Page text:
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crosscutting

[kraws-kuht-ing, kros-] /ˈkrɔsˌkʌt ɪŋ, ˈkrɒs-/
noun, Movies, Television.
1.
the technique of intercutting a scene with portions of another scene, especially to heighten suspense by showing simultaneous action.
Origin of crosscutting

crosscut

[kraws-kuht, kros-] /ˈkrɔsˌkʌt, ˈkrɒs-/
adjective
1.
made or used for cutting crosswise.
2.
cut across the grain or on the bias.
noun
3.
a transverse cut or course.
4.
a shortcut by way of an area not ordinarily traversed, as grass or open country; a route that cuts diagonally across a road or path network.
5.
Mining. an underground passageway, usually from a shaft to a vein of ore or crosswise of a vein of ore.
6.
Movies, Television. an act or instance of crosscutting.
7.
verb (used with object), crosscut, crosscutting.
8.
to cut or go across.
9.
Movies, Television. to insert into a scene or sequence (portions of another scene), as to heighten suspense or suggest simultaneous action.
verb (used without object), crosscut, crosscutting.
10.
Movies, Television. to employ the technique of crosscutting.
Origin
First recorded in 1580-90; cross- + cut
Related forms
crosscutter, noun
Dictionary.com Unabridged
Based on the Random House Dictionary, © Random House, Inc. 2017.
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Examples from the Web for cross-cutting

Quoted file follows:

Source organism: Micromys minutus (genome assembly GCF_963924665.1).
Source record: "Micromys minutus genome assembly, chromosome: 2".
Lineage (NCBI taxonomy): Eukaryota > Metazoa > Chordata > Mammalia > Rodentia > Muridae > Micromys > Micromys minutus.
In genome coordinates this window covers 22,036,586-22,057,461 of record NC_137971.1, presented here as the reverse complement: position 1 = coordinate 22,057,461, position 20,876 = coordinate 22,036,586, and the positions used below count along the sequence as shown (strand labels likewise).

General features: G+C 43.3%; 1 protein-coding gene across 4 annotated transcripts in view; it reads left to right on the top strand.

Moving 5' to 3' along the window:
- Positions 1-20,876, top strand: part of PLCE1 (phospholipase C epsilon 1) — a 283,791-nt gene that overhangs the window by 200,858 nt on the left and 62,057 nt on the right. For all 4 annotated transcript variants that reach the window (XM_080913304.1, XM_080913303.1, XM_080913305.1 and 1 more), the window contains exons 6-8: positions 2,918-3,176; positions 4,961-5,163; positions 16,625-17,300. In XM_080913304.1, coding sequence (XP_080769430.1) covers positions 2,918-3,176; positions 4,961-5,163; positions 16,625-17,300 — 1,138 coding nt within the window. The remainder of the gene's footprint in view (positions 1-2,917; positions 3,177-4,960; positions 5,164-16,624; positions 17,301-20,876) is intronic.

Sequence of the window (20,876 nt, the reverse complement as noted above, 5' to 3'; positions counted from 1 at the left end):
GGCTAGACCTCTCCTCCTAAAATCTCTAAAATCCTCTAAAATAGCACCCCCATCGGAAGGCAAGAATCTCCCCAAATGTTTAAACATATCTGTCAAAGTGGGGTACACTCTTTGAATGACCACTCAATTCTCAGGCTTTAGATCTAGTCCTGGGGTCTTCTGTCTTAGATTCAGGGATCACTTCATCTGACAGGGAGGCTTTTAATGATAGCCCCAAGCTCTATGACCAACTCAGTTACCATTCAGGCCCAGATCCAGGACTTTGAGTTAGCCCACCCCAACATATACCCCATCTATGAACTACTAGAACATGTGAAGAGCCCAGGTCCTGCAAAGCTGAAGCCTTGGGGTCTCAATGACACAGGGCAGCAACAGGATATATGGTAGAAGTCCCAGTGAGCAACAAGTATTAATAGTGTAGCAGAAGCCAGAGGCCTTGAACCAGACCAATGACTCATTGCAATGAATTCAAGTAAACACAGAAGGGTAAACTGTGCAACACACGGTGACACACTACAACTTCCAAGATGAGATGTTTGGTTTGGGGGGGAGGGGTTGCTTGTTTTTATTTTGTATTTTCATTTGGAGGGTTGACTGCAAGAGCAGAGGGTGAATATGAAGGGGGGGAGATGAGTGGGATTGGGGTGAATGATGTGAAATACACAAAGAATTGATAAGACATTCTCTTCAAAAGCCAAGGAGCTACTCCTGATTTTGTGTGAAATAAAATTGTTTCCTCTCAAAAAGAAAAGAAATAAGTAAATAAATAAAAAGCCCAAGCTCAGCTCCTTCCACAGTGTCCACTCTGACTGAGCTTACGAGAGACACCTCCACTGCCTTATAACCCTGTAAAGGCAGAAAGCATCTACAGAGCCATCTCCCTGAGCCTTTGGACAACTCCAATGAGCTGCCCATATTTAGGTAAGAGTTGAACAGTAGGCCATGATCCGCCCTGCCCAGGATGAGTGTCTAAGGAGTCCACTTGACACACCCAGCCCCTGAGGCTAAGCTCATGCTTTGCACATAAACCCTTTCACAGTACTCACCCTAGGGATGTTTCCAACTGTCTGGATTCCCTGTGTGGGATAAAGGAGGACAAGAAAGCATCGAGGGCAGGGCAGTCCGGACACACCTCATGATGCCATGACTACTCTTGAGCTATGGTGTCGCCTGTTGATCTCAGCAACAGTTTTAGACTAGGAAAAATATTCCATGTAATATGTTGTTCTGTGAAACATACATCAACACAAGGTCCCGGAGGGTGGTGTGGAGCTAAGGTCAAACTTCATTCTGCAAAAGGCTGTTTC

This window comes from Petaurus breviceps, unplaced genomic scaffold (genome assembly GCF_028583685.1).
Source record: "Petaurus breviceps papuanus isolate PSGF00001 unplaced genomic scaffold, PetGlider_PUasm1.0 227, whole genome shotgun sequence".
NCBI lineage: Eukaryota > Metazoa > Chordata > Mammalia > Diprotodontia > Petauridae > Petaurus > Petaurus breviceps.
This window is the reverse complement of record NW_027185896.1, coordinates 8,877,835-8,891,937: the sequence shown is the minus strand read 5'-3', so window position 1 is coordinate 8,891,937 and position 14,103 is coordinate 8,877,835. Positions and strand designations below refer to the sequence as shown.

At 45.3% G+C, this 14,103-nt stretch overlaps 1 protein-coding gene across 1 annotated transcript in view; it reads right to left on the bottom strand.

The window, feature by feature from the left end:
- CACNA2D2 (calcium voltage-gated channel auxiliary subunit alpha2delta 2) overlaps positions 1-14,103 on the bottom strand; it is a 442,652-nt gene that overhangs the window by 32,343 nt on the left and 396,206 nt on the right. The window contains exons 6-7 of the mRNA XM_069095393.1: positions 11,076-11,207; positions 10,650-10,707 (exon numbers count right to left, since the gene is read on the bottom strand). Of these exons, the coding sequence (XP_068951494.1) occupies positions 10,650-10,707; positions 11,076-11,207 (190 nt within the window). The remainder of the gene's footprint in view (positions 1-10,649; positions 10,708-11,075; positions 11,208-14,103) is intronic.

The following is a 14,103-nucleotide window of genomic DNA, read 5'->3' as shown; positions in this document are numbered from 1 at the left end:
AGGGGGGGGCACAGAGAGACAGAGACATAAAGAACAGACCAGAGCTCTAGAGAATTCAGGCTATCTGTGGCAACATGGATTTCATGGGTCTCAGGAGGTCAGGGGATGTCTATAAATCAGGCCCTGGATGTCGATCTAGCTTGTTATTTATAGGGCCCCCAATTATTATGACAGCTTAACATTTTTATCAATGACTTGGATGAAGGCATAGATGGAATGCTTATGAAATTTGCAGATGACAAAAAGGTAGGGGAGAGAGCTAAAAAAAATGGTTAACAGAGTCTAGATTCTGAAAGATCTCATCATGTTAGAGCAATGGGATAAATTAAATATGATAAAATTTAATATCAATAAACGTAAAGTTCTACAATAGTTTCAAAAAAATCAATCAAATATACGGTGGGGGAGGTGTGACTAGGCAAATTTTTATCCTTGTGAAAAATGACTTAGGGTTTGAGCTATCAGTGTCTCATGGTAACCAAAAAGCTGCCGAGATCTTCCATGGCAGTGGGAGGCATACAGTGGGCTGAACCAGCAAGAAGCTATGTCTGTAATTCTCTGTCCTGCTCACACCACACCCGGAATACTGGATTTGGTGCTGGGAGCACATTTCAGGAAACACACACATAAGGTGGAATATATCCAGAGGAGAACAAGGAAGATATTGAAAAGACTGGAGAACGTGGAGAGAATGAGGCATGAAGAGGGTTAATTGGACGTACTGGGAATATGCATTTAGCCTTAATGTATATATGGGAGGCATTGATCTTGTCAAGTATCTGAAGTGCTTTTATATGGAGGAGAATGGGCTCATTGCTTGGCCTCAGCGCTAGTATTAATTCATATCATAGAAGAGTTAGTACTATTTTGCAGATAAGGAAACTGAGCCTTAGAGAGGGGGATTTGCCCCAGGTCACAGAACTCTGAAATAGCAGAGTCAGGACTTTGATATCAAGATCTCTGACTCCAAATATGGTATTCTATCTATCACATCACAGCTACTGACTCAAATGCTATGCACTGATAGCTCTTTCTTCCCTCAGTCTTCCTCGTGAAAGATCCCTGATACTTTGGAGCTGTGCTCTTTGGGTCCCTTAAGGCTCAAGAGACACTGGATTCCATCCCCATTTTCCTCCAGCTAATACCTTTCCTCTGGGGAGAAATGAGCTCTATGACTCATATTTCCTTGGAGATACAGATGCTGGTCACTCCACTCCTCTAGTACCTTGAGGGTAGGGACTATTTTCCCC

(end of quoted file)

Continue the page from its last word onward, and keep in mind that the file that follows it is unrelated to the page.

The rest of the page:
Historical Examples
  • It seemed to be in one of the chambers connected with the cross-cutting.

  • So it wasn't hidden back there in that cross-cutting at all?

  • He was cross-cutting the hillside, line by line, as he ascended.

  • But all the time we have been talking together you have been having a cross-cutting train of thought underneath.

  • The boys now began a careful examination of the cross-cutting where the explosion had taken place.

  • When the boys reached the cross-cutting into which Ventner had disappeared, they saw his light some distance away.

  • Tommy explained the location of the cross-cutting and Jimmmie gave a whistle of dismay.

  • The Rip-saw is not fit for cross-cutting, as it leaves the cut fibres in a very rough condition.

    The Boy Craftsman A. Neely Hall
  • It gives the "total footage" for the month, special reference being made to "cross-cutting, winzing, and sinking."

    Once a Week Alan Alexander Milne
  • On the other hand, if the rip saw is used for cross-cutting purposes, the saw kerf will be rough and jagged.

    Carpentry for Boys J. S. Zerbe
British Dictionary definitions for cross-cutting

cross-cutting

adjective
1.
linking traditionally separate or independent parties or interests: a multi-agency, cross-cutting approach on drugs

crosscut

/ˈkrɒsˌkʌt/
adjective
1.
cut at right angles or obliquely to the major axis
noun
2.
a transverse cut or course
3.
a less common word for short cut
4.
(mining) a tunnel through a vein of ore or from the shaft to a vein
verb -cuts, -cutting, -cut
5.
to cut across
6.
(films) Also intercut. to link (two sequences or two shots) so that they appear to be taking place at the same time
Collins English Dictionary - Complete & Unabridged 2012 Digital Edition
© William Collins Sons & Co. Ltd. 1979, 1986 © HarperCollins
Publishers 1998, 2000, 2003, 2005, 2006, 2007, 2009, 2012
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